By Elen Chilingaryan

Elen Chilingaryan

Last week, President Barack Obama broke his promise to Armenians for the eighth time.

During his 2008 presidential campaign, Obama vowed to recognize as genocide the massacre of some 1.5 million Armenians at the beginning of the 20th century.

Instead, in his April 22 annual statement on the events, the president referred to them, in Armenian, as mets yeghern, which means “a great calamity”—a lesser designation, and not what the Armenian community in Los Angeles expected.

On April 24 this year—commemoration day for the victims—an estimated 60,000 people gathered in front of the Turkish consulate in Los Angeles. They showed up with family members and friends to demand that the U.S. and Turkey officially recognize the Armenian genocide. Some held posters that read, “A grandchild of Armenian genocide survivor,” “Justice for Armenian genocide” or “Turkey out of NATO” to make their positions clear.

Some expressed disappointment at Obama’s repeated failures to make good on his 2008 campaign promise. Among them was Rep. Adam Schiff, D-Calif., who speculates that Obama may be reluctant to make waves in Turkey by acknowledging the genocide.

But “remaining silent in an effort to curry favor with Turkey is as morally indefensible as it will be ineffectual,” he said. “How many administrations must be intimidated in silence before we realize it never changes Turkish behavior for the better and only emboldens their increasingly authoritarian regime?”

“If we want to prevent organized and mass killings of people in future, the United States and Turkey should call things by their names,” said Harout Semerdjian, an American-Armenian historian who attended the Los Angeles demonstration. “Armenian genocide is not only about Armenians. It is a question of global concern,” he added. “Armenians should not be alone in the pursuit of justice. Otherwise, organizations like [Islamic State] will feel free to do what they are doing to minorities these days.”

In the final days of the Ottoman Empire, Turkey’s predecessor, the government adopted the idea of pan-Turkism and pan-Islamism—the establishment of a Turkish empire that would include all Turkish-speaking peoples.

Factions including Serbs, Romanians, Bulgarians and Greeks had claimed their land and their independence from the empire in the mid-19th century. But Christian Armenians were seen as a hindrance to the Ottoman plan. According to historians, more than 1.5 million were killed in the territory of Muslim Turkey from the end of the 19th century until the early 1920s.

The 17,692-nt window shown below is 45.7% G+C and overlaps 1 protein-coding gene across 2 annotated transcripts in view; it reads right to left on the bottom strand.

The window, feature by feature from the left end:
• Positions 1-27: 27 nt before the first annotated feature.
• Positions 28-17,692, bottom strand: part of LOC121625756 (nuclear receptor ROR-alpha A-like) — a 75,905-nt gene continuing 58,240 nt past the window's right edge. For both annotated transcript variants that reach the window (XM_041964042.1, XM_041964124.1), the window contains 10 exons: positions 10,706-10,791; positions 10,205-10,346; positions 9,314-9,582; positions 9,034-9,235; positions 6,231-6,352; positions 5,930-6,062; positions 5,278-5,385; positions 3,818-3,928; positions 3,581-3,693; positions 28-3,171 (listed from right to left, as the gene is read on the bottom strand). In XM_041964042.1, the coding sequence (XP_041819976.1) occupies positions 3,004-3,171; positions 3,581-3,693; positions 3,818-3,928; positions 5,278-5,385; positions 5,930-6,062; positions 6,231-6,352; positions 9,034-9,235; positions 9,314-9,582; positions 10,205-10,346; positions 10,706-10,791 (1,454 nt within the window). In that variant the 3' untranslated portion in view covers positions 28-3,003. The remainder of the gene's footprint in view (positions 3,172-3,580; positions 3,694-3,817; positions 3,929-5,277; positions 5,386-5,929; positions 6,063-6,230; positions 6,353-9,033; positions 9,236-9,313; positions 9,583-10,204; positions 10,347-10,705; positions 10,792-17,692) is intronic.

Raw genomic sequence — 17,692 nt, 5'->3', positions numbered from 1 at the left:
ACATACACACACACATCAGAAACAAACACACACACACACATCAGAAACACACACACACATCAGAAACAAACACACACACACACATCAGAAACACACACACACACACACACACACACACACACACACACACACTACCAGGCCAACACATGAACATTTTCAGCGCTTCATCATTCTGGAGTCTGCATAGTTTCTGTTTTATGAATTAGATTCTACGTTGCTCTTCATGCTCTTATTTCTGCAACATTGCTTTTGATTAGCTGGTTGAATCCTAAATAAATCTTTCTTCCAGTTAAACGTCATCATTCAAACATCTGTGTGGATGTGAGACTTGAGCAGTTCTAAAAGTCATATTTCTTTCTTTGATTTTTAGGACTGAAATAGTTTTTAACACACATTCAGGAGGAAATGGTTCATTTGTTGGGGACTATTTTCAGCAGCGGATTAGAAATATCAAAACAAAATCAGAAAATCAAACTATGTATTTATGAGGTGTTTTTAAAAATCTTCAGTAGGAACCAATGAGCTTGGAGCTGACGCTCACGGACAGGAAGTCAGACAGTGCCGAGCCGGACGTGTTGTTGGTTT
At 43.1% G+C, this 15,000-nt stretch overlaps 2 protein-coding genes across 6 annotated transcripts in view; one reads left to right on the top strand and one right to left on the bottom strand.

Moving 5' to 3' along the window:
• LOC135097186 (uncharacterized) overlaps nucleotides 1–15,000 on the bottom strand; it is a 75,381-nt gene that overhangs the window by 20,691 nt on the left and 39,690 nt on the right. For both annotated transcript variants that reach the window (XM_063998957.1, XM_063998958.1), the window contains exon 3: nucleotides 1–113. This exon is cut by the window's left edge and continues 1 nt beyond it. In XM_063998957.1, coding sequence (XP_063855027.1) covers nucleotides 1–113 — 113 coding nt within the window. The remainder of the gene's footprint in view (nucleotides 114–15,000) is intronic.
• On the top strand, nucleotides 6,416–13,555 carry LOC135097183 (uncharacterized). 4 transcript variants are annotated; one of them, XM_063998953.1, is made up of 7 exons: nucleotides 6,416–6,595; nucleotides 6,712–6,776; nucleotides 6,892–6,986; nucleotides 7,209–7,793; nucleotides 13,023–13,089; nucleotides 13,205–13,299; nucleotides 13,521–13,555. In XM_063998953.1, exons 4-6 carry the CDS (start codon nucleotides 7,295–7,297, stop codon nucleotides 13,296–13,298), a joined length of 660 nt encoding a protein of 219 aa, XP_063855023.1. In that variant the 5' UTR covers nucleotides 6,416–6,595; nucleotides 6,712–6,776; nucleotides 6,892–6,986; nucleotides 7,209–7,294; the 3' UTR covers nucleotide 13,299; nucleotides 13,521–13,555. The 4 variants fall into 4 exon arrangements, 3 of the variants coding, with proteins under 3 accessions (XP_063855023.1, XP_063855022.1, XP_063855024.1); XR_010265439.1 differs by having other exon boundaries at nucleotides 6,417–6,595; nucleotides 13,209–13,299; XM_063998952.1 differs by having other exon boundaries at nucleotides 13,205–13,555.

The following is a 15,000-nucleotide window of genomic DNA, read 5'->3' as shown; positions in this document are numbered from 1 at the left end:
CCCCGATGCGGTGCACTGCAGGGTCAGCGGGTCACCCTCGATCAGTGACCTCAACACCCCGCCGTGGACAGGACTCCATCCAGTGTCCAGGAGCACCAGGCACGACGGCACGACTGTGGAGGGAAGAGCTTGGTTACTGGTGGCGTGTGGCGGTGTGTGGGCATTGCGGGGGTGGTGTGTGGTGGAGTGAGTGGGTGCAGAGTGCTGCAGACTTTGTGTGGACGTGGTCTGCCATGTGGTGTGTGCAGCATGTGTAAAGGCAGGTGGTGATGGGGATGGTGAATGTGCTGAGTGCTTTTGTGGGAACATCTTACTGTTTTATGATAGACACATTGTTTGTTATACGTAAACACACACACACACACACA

Following the genocide, Armenians spread around the world, and many of them settled in the U.S.

Today, oil-rich Turkey, which has second-largest standing military force in NATO (after the U.S.), denies committing genocide against Armenians, claiming mass killings were the consequences of World War I.

A journalist at a major newspaper in Turkey, who asked to remain anonymous for safety reasons, explains the motives for Turkey’s official position on the matter:

Turkey denies the issue for two reasons, I think. First, the state “thinks” their predecessor did what they had to for defending its territory. Armenian people of that time were collaborating with Russia—a longtime enemy for the Ottomans. And the state accuses Armenians for what has happened.

The second, and more important, reason of denying is coming from national interest stuff. Accepting the term “genocide” will have [legal] consequences for Turkey.

More than 20 governments—including France, Switzerland, Canada, Argentina, Uruguay, Russia and the European Union—and 44 U.S. states have recognized the Armenian genocide. U.S. actor and human rights advocate George Clooney traveled to Yerevan, the capital of Armenia, this year to participate in events commemorating the 101st anniversary of the massacres. He called for broader international support in acknowledging that Armenian genocide took place.

The needle may even be moving a fraction in Turkey: Starting six years ago, victims of the genocide have been honored annually in Istanbul, one of the nation’s most populous cities. On April 24, 2016, at the symbolic time of 19:15 (7:15 p.m.), hundreds of people gathered at Tunel Square. Photos of famous Armenian figures who died during the massacres were presented during the ceremony, and their names were read aloud.

The journalist from Turkey acknowledged that some Turks are willing to recognize the mets yeghern as genocide. “I think someday or other these two [groups of] people will meet somewhere between their current positions. … Maybe they both reluctantly will accept the “ethnic cleansing” concept. Who knows?”

Photo essay below (via Evrybit):


Elen Chilingaryan has been a reporter for Radio Free Europe/Radio Liberty Armenian service for four years, primarily covering social issues. She is also a moderator of the morning show at Liberty and manages the social media pages for the radio station.


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